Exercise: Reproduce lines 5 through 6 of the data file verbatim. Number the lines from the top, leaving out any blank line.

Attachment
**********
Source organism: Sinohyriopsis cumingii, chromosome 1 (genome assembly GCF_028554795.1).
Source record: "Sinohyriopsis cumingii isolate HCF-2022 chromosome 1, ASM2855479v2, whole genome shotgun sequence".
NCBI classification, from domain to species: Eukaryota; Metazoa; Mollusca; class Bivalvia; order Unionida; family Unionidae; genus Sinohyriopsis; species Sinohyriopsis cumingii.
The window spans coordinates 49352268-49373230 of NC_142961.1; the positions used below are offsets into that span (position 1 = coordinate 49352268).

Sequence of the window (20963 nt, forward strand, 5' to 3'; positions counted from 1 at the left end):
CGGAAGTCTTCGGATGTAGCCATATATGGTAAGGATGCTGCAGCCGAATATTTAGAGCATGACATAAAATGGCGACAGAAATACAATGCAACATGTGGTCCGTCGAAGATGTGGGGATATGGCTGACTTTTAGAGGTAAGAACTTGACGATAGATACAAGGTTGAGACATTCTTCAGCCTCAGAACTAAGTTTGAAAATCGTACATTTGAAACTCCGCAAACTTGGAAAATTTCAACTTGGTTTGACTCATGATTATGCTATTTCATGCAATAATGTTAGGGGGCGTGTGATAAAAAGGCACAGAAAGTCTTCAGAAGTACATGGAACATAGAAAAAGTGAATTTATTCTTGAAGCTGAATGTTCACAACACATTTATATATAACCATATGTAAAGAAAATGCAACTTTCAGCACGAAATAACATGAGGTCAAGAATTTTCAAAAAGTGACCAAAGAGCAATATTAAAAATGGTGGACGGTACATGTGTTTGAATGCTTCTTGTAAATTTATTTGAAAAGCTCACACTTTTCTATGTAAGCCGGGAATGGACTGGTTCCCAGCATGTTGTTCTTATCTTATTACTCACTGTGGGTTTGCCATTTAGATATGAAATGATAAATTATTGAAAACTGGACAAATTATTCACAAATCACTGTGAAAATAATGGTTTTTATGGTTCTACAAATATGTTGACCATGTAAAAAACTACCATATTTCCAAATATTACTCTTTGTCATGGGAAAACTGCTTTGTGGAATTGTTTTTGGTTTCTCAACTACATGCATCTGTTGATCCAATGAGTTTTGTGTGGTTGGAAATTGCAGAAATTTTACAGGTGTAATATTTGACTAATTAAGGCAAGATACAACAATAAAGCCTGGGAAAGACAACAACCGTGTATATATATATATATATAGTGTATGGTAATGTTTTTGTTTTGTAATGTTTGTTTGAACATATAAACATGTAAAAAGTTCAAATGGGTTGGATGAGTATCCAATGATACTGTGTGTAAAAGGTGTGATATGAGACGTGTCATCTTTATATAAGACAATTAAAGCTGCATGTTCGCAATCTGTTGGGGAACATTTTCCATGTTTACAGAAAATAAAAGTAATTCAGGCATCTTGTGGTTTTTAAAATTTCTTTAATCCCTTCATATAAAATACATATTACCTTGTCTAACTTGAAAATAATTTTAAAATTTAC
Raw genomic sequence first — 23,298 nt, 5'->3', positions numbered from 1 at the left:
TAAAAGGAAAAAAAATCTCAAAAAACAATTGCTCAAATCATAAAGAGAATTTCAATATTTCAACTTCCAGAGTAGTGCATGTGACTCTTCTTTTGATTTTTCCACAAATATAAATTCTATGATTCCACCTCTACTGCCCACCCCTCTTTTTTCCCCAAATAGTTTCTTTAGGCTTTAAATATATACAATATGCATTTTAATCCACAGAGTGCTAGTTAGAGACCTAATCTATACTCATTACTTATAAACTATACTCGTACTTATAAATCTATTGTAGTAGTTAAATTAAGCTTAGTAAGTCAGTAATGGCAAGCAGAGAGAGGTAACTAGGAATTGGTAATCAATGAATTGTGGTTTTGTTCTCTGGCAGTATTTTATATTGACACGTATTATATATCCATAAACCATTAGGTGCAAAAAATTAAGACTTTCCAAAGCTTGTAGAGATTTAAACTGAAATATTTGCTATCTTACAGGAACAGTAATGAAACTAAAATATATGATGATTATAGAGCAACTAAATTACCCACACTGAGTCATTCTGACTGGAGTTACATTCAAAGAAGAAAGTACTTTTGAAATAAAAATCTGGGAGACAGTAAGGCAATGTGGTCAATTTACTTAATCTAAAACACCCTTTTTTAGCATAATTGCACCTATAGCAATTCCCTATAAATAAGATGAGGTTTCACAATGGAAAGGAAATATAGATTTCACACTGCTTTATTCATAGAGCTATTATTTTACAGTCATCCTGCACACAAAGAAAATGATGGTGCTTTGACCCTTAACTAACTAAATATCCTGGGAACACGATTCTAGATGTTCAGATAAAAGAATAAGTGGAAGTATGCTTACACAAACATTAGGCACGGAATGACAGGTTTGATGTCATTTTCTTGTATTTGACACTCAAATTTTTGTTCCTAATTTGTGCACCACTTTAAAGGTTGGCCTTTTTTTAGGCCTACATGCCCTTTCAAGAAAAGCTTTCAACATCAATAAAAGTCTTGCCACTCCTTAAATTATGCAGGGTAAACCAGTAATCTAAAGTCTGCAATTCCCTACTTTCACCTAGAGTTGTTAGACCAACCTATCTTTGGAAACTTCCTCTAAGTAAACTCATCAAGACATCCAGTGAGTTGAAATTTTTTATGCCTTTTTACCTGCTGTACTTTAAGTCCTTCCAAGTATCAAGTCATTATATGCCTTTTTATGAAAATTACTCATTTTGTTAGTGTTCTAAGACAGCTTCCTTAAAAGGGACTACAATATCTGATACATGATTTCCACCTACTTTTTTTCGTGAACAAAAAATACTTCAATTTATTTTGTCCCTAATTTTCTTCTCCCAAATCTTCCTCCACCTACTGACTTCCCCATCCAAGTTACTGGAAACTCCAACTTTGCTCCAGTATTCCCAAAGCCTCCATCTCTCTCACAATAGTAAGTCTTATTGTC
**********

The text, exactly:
Sequence of the window (20963 nt, forward strand, 5' to 3'; positions counted from 1 at the left end):
CGGAAGTCTTCGGATGTAGCCATATATGGTAAGGATGCTGCAGCCGAATATTTAGAGCATGACATAAAATGGCGACAGAAATACAATGCAACATGTGGTCCGTCGAAGATGTGGGGATATGGCTGACTTTTAGAGGTAAGAACTTGACGATAGATACAAGGTTGAGACATTCTTCAGCCTCAGAACTAAGTTTGAAAATCGTACATTTGAAACTCCGCAAACTTGGAAAATTTCAACTTGGTTTGACTCATGATTATGCTATTTCATGCAATAATGTTAGGGGGCGTGTGATAAAAAGGCACAGAAAGTCTTCAGAAGTACATGGAACATAGAAAAAGTGAATTTATTCTTGAAGCTGAATGTTCACAACACATTTATATATAACCATATGTAAAGAAAATGCAACTTTCAGCACGAAATAACATGAGGTCAAGAATTTTCAAAAAGTGACCAAAGAGCAATATTAAAAATGGTGGACGGTACATGTGTTTGAATGCTTCTTGTAAATTTATTTGAAAAGCTCACACTTTTCTATGTAAGCCGGGAATGGACTGGTTCCCAGCATGTTGTTCTTATCTTATTACTCACTGTGGGTTTGCCATTTAGATATGAAATGATAAATTATTGAAAACTGGACAAATTATTCACAAATCACTGTGAAAATAATGGTTTTTATGGTTCTACAAATATGTTGACCATGTAAAAAACTACCATATTTCCAAATATTACTCTTTGTCATGGGAAAACTGCTTTGTGGAATTGTTTTTGGTTTCTCAACTACATGCATCTGTTGATCCAATGAGTTTTGTGTGGTTGGAAATTGCAGAAATTTTACAGGTGTAATATTTGACTAATTAAGGCAAGATACAACAATAAAGCCTGGGAAAGACAACAACCGTGTATATATATATATATATAGTGTATGGTAATGTTTTTGTTTTGTAATGTTTGTTTGAACATATAAACATGTAAAAAGTTCAAATGGGTTGGATGAGTATCCAATGATACTGTGTGTAAAAGGTGTGATATGAGACGTGTCATCTTTATATAAGACAATTAAAGCTGCATGTTCGCAATCTGTTGGGGAACATTTTCCATGTTTACAGAAAATAAAAGTAATTCAGGCATCTTGTGGTTTTTAAAATTTCTTTAATCCCTTCATATAAAATACATATTACCTTGTCTAACTTGAAAATAATTTTAAAATTTAC